WPI Team Finishes Strongly in Solar Decathlon China 2013

Solar house designed and built by WPI, UGhent and NYU Poly takes 8th place out of 19 multi-national teams
August 12, 2013

The public was invited to tour the houses competing in the Solar Decathlon 2013

An international, multi-university team led by Worcester Polytechnic Institute (WPI) took a respectful 8th place overall while finishing first and fourth in two juried categories in the prestigious Solar Decathlon China 2013 competition, held in Datong, China. This is the first time WPI has participated in Solar Decathlon competition. The results were announced after officials tabulated scores in the 10 criteria the solar homes were judged on.

The team's solar home, branded the Solatrium, was designed over the last year and built near the WPI campus early this year, then disassembled and shipped to China for the event, which began on Aug. 2 and will end Aug. 13. It will be taken apart and shipped back to the U.S., then reassembled at Institute Park, adjacent to the WPI campus, later in the fall.

WPI is the lead university in Team BEMANY, with members from Ghent University in Belgium and New York University Polytechnic Institute, one of 19 teams to participate in the Solar Decathlon competition in China. (The name BEMANY represents BE for UGhent in Belgium, MA for WPI in Massachusetts, and NY for NYU-Poly in New York.)

"We feel proud of our team and what we have been able to accomplish in this two-year endeavor," said team co-leader Tahar El-Korchi, professor and head of the Department of Civil & Environmental Engineering at WPI. "We feel privileged to have been part of this incredible SD China experience. We truly felt like Olympians and Decathletes.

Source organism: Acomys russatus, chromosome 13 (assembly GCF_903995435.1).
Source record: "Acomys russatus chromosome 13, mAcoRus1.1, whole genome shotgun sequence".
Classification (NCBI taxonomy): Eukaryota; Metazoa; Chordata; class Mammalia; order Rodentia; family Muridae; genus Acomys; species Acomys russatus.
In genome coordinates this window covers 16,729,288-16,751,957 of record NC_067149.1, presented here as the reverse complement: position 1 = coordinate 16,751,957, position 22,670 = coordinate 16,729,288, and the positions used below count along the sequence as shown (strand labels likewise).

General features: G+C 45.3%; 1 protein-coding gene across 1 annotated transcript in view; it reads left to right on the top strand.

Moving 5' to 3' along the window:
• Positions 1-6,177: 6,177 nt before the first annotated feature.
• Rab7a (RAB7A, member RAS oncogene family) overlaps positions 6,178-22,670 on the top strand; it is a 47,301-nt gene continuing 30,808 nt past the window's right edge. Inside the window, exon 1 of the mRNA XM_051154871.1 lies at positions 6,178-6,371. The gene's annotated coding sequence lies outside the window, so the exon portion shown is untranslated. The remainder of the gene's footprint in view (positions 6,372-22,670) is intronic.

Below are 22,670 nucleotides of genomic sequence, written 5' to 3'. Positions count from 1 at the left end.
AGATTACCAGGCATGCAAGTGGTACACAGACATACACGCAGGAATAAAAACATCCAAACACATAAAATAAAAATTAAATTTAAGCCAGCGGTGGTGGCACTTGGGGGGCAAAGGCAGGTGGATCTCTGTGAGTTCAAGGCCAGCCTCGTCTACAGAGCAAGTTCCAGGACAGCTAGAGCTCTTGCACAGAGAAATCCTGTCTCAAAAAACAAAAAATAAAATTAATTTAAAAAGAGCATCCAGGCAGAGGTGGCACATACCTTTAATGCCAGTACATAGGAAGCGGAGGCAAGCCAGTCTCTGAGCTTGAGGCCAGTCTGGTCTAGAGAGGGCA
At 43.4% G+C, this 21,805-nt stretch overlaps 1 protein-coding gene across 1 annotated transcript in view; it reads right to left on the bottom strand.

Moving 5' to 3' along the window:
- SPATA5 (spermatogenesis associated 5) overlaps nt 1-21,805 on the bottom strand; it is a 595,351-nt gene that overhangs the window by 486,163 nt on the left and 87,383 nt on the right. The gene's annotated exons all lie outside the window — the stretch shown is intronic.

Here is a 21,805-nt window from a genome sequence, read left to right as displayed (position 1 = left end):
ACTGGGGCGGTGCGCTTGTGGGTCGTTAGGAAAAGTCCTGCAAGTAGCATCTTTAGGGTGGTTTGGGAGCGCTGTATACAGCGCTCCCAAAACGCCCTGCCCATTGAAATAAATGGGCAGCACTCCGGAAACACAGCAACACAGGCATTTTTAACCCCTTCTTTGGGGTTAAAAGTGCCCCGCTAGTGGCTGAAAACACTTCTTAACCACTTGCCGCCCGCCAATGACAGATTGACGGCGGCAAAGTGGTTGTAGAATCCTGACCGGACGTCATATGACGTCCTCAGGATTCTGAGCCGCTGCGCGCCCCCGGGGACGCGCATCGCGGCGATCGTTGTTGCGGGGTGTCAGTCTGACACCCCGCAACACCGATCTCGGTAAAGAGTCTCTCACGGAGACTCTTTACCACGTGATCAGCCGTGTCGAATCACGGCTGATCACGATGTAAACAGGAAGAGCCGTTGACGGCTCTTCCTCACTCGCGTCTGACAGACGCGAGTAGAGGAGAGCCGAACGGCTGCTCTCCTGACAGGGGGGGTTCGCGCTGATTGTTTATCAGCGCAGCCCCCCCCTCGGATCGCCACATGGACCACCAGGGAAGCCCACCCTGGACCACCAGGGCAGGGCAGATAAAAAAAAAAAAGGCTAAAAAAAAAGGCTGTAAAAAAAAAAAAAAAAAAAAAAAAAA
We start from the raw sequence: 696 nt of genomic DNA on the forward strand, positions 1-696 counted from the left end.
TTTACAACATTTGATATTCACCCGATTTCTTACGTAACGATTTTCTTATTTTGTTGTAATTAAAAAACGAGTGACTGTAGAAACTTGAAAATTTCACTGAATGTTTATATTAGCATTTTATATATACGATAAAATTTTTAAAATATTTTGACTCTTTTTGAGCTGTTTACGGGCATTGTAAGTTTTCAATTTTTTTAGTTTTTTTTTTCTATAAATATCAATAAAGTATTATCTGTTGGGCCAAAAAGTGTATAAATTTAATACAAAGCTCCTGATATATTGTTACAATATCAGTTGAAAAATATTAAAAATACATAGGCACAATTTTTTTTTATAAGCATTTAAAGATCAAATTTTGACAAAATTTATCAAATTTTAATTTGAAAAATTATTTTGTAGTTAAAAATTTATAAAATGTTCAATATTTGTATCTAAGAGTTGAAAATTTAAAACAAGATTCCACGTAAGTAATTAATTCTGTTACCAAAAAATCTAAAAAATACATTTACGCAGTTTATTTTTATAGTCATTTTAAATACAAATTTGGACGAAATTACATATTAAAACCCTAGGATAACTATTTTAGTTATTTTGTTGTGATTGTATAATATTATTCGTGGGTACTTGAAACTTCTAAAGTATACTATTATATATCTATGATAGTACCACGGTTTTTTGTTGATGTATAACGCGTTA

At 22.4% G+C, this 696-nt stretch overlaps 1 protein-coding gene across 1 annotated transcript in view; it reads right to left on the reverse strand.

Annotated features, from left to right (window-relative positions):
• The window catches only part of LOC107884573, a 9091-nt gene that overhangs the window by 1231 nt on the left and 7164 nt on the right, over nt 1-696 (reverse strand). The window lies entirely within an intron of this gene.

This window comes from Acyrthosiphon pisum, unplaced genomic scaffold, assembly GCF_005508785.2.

"We have learned so much from our peers, SD China hosts and Datong City hosts. We will cherish this experience for the rest of our lives and have developed long lasting personal bonds on so many levels."

This highly competitive program, a joint initiative of the U.S. Department of Energy and the China National Energy Administration, challenges university teams to design, build and operate attractive and affordable net-zero-energy houses powered by the sun. The team branded the solar house the Solatrium, for its power source and main architectural feature, an atrium.

A major goal of this competition is to show consumers how to save money and energy with affordable, clean energy products that are available today. The competition also provides participating students with hands-on experience and unique training that prepares them to enter the clean energy workforce. The teams were judged on 10 criteria: architecture, market appeal, engineering, communications, affordability, comfort zone, hot water, appliances, home entertainment, and energy balance.

Team BEMANY placed first in the hot water and energy balance contests, and placed fourth in the communications criteria.